Following the appointment of William Dalton as new CEO, the H. Lee Moffitt Cancer & Research Institute had further cause to celebrate when it was ranked in the top 10 cancer hospitals in the country Friday.
The ranking, made by U.S. News and World Report, sees Moffitt move up from 22nd place, the fourth consecutive year that Moffitt has been ranked in the top 50 list of hospitals.
In a statement released by Moffitt, interim CEO Jack Pledger attributed the rise of Moffitt’s status to the recruitment of internationally renowned researchers, participation in national trials of cancer treatments and significant investment in equipment and laboratory set-up. A further factor in Moffitt’s growing reputation, according to Pledger, is the use of Moffitt-developed technology by other cancer centers, such as software programs for digital mammograms.
The ranking produced by U.S. News and World Report is based upon specific criteria such as quality of care, reputation, mortality rates, procedure volume and nursing care. Hospitals ranked by U.S. News and World Report tend to adhere more closely to advanced treatment guidelines, to adopt new procedures into patient care and to conduct research that gives patients more treatment options.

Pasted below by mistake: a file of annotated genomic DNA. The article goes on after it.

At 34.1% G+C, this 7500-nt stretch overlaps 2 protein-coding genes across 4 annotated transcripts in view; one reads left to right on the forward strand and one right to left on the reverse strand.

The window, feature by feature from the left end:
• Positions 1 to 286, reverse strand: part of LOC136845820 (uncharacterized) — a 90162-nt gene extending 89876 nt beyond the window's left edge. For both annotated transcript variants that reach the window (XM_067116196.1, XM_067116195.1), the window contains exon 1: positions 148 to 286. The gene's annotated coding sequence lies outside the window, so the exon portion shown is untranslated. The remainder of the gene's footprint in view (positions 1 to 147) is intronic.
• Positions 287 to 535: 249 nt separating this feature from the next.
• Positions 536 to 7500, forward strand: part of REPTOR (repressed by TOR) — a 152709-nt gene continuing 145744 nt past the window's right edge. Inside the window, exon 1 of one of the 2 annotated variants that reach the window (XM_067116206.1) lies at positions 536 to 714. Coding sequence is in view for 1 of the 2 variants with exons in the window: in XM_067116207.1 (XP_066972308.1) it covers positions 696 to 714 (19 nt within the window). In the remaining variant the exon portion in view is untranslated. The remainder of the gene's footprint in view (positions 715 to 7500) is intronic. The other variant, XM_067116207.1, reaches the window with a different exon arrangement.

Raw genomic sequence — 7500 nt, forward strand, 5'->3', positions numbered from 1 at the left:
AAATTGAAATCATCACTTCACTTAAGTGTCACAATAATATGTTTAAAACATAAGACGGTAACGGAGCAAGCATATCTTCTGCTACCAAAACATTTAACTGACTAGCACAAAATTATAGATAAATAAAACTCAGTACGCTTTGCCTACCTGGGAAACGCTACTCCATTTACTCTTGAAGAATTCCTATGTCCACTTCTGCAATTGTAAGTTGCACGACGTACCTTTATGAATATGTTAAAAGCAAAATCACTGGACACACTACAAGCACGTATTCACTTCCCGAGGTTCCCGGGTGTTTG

BOT meeting canceled
USF Board of Trustees chairman Dick Beard canceled a special conference call scheduled for today.
Beard originally called the conference call to discuss and approve USF’s 2003-2004 Legislative Budget Request.
The cancellation was made after an extension was awarded to USF. The extension will allow the BOT to hold the item until its regularly scheduled quarterly meeting in August. A university press release said the extension will allow for “due deliberation on the issues and the opportunity to go through the proper procedures established by the Board.”
Moffitt surgeon ranked in nations’ top ten
According to a July 5 press release, Steven Brem, a doctor at the H. Lee Moffitt Cancer Center, was named one of the top 10 brain cancer surgeons in the United States.
Brem is the program leader for the neuro-oncology program, where he works in image-guided, pituitary and malignant tumor surgery. Brem received his medical degree in 1972 from Harvard.
The top 10 list is compiled by “Brain Tumor-List Serve,” an online brain tumor group of patients and healthcare providers.
According to Moffitt, a surgeon named on the list “has the practical result of leading to referrals to Moffitt, reflected in the high number of new patients flowing into the program.”